Friday, July 31, 2015

Reading Challenge Update

When I committed to the 2015 Reading Challenge of reading 52 different books with specific requirements, I half expected to totally drop out.  Where was I going to find time to read 52 books? And in genres that I've never had any interest in, like sci-fi or graphic novels?

But lo and behold, it's the last day of July, and I'm halfway through. With almost half a year to go, I only have 23 left to read. Which, actually suddenly makes it sound like a lot...

Here's the categories I have left to tick off (some with the qualifying book already scheduled):

A book with 500 pages (Corelli's Mandolin by Louis de Bernieres)
A classic romance (Time to re-read my old favorite,Bronte's Wuthering Heights)
A book with a number in the title (Unless I come across something else, I plan to re-read Dickens' Tale of Two Cities)
A funny book (Reading right now, The Rosie Effect, sequel to The Rosie Project by Graeme Simsion)
A mystery or thriller
A book of short stories (I left two of my favorite books of short stories, Dying Light and The Lives of Kelvin Fletcher, in Scotland, so this might be my chance to repurchase. Both written by Arkansas authors who taught at my university, Donald Hays and Miller Williams respectively)
A book set in a different country (Things Fall Apart by Chinua Achebe)
A book from an author you love that you haven't read yet (God Help The Child by Toni Morrison)
A Pulitzer Prize-winning book
A book based on a true story (12 Years a Slave by Solomon Northup)
A book your mom loves (The Girl With the Dragon Tattoo by Stieg Larsson)
A book that scares you (Maybe, if I can face it, Kiss The Girls by Alex Cross)
A book more than 100 years old
A book you were supposed to read in school but didn't (But I read them all! Can I count college?)
A book with antonyms in the title (Losing My Religion: How I Lost My Faith Reporting on Religion in America and Found Unexpected Peace by William Lobdell)
A book that came out the year you were born (The BFG by Roadl Dahl - going to read it to the kids out loud)
A book set in high school 
A book with a color in the title (The Color Purple by Alice Walker. Always wanted to read that.)
A book with magic (Either going to read Tolkien's The Hobbit for the first time or re-read Rowling's Harry Potter)
A graphic novel (Incognegro by Mat Johnson)
A book that was originally written in a different language
A book set during Christmas (Dickens' A Christmas Carol. Never actually read it before!)
A book you started but never finished (That could be any number of books currently on my shelf - maybe Warriors, the book about cats by Erin Hunter that my 8-year old Fi really wants me to read)

I also need to figure out how to fit Still Life With Woodpecker (Tom Robbins) in there, our next book club book.

I'll take suggestions on any topics with no book!

And on that note, I'm off to read. I'd like to finish The Rosie Effect this week and get back up to my minimum five books a month in order to finish this thing out! Only got two each in for the months of June and July!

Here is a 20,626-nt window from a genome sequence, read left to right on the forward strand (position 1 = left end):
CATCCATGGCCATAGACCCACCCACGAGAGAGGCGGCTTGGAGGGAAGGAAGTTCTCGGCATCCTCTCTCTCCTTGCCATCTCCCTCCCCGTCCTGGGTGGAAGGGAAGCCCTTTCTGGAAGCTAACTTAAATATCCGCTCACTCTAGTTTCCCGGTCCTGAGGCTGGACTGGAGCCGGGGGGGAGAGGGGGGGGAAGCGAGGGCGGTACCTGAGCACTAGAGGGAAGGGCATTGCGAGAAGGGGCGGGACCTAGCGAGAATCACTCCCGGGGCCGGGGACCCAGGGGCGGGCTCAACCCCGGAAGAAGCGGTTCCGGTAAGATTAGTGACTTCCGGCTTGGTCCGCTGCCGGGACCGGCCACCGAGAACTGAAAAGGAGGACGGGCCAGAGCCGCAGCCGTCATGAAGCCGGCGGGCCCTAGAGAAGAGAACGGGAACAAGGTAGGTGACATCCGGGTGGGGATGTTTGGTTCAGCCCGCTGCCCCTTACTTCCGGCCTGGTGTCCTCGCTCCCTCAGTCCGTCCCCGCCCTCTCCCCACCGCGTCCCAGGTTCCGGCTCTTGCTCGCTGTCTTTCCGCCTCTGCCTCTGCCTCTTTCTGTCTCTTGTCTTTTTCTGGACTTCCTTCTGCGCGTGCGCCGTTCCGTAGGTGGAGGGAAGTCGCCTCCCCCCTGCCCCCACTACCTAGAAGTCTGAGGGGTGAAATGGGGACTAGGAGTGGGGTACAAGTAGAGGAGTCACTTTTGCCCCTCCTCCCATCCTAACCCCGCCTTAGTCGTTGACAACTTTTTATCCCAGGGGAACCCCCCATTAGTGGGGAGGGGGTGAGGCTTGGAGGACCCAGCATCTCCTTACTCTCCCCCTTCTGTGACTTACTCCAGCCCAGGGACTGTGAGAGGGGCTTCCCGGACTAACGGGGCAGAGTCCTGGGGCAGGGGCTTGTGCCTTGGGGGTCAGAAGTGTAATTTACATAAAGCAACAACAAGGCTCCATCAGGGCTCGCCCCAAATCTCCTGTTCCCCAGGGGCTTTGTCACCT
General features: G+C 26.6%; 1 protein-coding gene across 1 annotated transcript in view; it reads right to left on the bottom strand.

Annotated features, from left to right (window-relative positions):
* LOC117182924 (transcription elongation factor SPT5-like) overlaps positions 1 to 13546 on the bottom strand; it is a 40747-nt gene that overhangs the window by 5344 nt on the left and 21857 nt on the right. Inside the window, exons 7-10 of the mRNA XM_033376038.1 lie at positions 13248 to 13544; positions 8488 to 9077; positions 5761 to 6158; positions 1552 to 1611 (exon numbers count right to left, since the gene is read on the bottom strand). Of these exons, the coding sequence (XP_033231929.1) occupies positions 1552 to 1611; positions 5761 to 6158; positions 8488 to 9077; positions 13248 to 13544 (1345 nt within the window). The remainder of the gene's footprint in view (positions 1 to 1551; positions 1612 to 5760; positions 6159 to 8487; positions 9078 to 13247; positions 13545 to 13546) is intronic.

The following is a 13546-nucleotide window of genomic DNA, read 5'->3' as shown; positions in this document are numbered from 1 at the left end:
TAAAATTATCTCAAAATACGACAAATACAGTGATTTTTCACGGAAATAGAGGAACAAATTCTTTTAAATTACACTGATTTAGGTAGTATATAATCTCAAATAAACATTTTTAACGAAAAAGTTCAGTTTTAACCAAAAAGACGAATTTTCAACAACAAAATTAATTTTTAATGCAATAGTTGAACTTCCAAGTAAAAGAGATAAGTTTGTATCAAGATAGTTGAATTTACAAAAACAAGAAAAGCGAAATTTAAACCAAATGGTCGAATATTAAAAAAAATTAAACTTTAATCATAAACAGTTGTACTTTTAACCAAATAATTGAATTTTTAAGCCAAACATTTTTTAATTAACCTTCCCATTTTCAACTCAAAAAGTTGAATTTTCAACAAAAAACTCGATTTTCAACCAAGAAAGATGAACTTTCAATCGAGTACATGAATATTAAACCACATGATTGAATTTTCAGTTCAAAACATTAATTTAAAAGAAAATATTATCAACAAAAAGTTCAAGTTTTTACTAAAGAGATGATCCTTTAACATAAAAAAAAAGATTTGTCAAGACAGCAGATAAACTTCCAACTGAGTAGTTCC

1. Book originally written in other language - the magical art of tidying up by Marie Kondo. U can read it in under 2 hours. It is life changing (for me the hoarder).

  2. Book set in high school - any Harry Potter, sweet valley high, and was going to suggest babysitters club but not sure if that could fit the catagory

  3. Mystery/thriller - the casual vacancy, the cuckoo's calling - Robert galbraith aka j.k. Rowling.
    Ian banks - any.
    Jeffrey Archer
    Rebecca's key - him who wrote pillars of the earth (amazing short tv series- the book is massive!) Oh remember now - ken follet.

    Harry Potter can also come under this lot too haha.

  4. I never even thought of Harry Potter counting as book set in high school. Nice! I've read them all, but I'd read them again!

  5. I'm sure Harry Potter could come under many a catagory if we looked to fit them haha ☺

  6. Cancer Ward by Solzhenitsyn (originally written in a different language--or the Iliad or the Odyssey, or anything by Dostoyevsky)

    The Outsiders by SE Hinton (set in high school, well, sort of--this is a very fast read. If you haven't read it, you would like it.)

    Mystery or thriller--Alan Bradley. I've been reading Flavia De Luce mysteries lately. They are a hoot, and kind of scary besides. You might want to begin at the beginning with The Sweetness at the Bottom of the Pie. It isn't the best one, but the books build on one another.

    Gilead by Marilynne Robinson (Pulitzer prize // I actually hate this book and its companion, Home. They have a character in them, a tortured brother who doesn't fit into his family. They absolutely wreck me. But I've read them twice. I don't think I'll read them again for a very long time, if ever.) Another Pulitzer prize winner is Breathing Lessons by Anne Tyler. I love everything by Anne Tyler, although this one is not my favorite. My favorites are Dinner at the Homesick Restaurant and The Beginner's Good-bye.


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